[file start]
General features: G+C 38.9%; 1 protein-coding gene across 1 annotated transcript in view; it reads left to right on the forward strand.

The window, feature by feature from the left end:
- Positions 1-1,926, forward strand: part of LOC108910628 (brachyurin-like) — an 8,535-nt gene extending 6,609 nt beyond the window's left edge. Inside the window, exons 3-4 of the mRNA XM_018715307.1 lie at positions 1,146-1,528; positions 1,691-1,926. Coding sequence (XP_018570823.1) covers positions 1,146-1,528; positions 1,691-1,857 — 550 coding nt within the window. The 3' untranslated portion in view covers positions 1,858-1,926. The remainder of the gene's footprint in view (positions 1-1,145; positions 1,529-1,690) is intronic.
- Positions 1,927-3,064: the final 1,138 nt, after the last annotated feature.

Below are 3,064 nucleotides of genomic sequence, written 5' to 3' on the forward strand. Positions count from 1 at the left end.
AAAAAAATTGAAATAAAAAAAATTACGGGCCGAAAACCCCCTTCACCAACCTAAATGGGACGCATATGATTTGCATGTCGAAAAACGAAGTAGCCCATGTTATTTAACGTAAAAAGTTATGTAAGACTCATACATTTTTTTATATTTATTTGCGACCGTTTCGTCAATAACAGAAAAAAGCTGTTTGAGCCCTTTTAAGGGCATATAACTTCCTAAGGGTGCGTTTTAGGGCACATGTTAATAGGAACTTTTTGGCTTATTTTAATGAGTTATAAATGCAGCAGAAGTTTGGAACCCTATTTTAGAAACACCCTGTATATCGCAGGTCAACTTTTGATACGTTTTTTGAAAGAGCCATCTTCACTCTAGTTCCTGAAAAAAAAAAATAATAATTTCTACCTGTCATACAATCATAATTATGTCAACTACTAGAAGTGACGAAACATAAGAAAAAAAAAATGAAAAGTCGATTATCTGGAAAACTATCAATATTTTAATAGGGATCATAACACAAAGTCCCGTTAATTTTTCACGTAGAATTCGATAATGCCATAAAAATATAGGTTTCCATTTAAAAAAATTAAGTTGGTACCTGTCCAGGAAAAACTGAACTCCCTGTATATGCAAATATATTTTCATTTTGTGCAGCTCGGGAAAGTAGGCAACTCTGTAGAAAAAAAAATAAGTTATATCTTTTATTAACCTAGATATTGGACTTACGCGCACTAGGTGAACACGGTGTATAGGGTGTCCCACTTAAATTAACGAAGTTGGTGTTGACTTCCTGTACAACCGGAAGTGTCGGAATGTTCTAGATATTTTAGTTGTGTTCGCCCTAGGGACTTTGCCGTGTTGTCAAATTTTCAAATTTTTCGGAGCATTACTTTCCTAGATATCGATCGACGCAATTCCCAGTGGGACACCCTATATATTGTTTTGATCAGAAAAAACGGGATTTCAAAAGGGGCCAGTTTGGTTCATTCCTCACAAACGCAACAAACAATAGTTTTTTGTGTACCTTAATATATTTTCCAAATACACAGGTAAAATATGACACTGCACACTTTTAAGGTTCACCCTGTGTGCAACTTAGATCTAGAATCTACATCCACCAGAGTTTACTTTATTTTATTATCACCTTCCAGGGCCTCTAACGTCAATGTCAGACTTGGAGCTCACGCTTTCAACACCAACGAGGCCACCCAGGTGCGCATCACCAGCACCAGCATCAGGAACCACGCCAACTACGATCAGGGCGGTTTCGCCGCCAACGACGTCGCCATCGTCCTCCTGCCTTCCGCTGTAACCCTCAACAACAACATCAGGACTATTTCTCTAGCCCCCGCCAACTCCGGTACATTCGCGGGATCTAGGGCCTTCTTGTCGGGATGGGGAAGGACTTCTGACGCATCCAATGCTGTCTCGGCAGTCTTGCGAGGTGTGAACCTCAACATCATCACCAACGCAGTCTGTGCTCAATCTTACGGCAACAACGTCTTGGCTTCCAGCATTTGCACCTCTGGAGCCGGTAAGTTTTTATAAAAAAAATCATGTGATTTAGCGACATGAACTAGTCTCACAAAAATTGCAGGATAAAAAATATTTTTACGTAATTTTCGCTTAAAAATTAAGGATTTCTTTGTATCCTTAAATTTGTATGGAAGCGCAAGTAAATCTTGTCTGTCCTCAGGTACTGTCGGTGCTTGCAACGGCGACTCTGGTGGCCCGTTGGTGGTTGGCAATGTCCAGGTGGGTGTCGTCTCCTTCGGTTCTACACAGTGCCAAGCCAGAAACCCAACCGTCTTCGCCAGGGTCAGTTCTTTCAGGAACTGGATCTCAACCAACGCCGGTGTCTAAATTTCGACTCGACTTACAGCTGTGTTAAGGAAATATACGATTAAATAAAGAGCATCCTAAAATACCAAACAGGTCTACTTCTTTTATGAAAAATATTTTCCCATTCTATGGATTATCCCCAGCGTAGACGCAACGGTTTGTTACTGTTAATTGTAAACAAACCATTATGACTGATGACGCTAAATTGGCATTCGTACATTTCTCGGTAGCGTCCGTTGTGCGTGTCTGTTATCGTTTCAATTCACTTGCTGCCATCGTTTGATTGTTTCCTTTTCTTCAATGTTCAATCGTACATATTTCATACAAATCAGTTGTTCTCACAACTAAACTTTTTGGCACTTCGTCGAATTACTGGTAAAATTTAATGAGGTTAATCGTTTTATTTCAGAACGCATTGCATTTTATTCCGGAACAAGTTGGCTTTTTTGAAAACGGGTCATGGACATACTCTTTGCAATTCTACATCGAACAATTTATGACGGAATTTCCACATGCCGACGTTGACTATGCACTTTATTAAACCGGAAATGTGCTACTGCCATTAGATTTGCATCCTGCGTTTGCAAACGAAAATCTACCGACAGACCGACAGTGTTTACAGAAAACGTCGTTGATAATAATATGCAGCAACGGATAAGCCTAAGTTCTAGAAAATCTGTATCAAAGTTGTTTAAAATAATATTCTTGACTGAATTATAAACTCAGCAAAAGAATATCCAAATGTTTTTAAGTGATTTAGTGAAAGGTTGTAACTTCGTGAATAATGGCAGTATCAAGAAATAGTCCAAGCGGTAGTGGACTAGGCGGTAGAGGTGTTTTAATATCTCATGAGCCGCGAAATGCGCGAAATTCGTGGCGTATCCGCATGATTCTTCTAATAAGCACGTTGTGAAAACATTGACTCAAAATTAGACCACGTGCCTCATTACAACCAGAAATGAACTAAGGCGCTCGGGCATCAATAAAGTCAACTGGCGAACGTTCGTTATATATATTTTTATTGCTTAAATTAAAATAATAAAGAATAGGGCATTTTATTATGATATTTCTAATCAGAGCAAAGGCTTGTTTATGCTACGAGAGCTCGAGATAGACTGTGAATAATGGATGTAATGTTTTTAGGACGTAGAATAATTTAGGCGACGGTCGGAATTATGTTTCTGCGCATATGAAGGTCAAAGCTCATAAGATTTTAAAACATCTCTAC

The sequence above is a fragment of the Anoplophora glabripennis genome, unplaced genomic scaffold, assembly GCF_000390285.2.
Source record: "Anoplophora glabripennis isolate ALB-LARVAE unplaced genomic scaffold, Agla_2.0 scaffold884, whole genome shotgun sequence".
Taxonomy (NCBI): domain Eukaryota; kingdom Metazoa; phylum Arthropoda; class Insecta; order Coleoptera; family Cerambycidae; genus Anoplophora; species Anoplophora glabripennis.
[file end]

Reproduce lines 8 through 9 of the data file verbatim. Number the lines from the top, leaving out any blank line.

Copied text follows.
Source record: "Anoplophora glabripennis isolate ALB-LARVAE unplaced genomic scaffold, Agla_2.0 scaffold884, whole genome shotgun sequence".
Taxonomy (NCBI): domain Eukaryota; kingdom Metazoa; phylum Arthropoda; class Insecta; order Coleoptera; family Cerambycidae; genus Anoplophora; species Anoplophora glabripennis.